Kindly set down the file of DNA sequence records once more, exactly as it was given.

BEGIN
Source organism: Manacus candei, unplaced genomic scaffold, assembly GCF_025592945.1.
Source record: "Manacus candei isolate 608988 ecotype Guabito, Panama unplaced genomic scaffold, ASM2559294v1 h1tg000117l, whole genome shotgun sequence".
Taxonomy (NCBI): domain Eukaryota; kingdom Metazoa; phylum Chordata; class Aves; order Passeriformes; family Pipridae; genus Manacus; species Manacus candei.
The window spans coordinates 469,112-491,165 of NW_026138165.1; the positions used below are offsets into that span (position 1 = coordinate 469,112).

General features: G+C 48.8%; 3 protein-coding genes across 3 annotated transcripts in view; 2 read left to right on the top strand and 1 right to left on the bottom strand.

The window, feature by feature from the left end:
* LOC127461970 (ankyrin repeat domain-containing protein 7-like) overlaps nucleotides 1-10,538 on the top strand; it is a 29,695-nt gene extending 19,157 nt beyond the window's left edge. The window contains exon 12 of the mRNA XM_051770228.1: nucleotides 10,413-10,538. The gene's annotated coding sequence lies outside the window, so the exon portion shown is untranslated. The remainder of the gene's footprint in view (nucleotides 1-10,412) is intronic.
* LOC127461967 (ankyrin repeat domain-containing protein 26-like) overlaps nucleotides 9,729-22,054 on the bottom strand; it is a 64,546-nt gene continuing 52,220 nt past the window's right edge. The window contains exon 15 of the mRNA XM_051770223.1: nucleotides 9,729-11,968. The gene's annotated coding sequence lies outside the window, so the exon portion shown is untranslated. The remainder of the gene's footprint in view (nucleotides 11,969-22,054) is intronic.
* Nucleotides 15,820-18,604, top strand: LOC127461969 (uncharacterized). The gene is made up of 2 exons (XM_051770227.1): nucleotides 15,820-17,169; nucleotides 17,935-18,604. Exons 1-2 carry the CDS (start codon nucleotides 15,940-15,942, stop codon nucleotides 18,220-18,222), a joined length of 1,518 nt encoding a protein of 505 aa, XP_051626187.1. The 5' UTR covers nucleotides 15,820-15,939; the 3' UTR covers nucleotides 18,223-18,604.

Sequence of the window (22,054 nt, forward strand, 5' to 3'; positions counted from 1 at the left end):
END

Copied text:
Source organism: Manacus candei, unplaced genomic scaffold, assembly GCF_025592945.1.
Source record: "Manacus candei isolate 608988 ecotype Guabito, Panama unplaced genomic scaffold, ASM2559294v1 h1tg000117l, whole genome shotgun sequence".
Taxonomy (NCBI): domain Eukaryota; kingdom Metazoa; phylum Chordata; class Aves; order Passeriformes; family Pipridae; genus Manacus; species Manacus candei.
The window spans coordinates 469,112-491,165 of NW_026138165.1; the positions used below are offsets into that span (position 1 = coordinate 469,112).

General features: G+C 48.8%; 3 protein-coding genes across 3 annotated transcripts in view; 2 read left to right on the top strand and 1 right to left on the bottom strand.

The window, feature by feature from the left end:
* LOC127461970 (ankyrin repeat domain-containing protein 7-like) overlaps nucleotides 1-10,538 on the top strand; it is a 29,695-nt gene extending 19,157 nt beyond the window's left edge. The window contains exon 12 of the mRNA XM_051770228.1: nucleotides 10,413-10,538. The gene's annotated coding sequence lies outside the window, so the exon portion shown is untranslated. The remainder of the gene's footprint in view (nucleotides 1-10,412) is intronic.
* LOC127461967 (ankyrin repeat domain-containing protein 26-like) overlaps nucleotides 9,729-22,054 on the bottom strand; it is a 64,546-nt gene continuing 52,220 nt past the window's right edge. The window contains exon 15 of the mRNA XM_051770223.1: nucleotides 9,729-11,968. The gene's annotated coding sequence lies outside the window, so the exon portion shown is untranslated. The remainder of the gene's footprint in view (nucleotides 11,969-22,054) is intronic.
* Nucleotides 15,820-18,604, top strand: LOC127461969 (uncharacterized). The gene is made up of 2 exons (XM_051770227.1): nucleotides 15,820-17,169; nucleotides 17,935-18,604. Exons 1-2 carry the CDS (start codon nucleotides 15,940-15,942, stop codon nucleotides 18,220-18,222), a joined length of 1,518 nt encoding a protein of 505 aa, XP_051626187.1. The 5' UTR covers nucleotides 15,820-15,939; the 3' UTR covers nucleotides 18,223-18,604.

Sequence of the window (22,054 nt, forward strand, 5' to 3'; positions counted from 1 at the left end):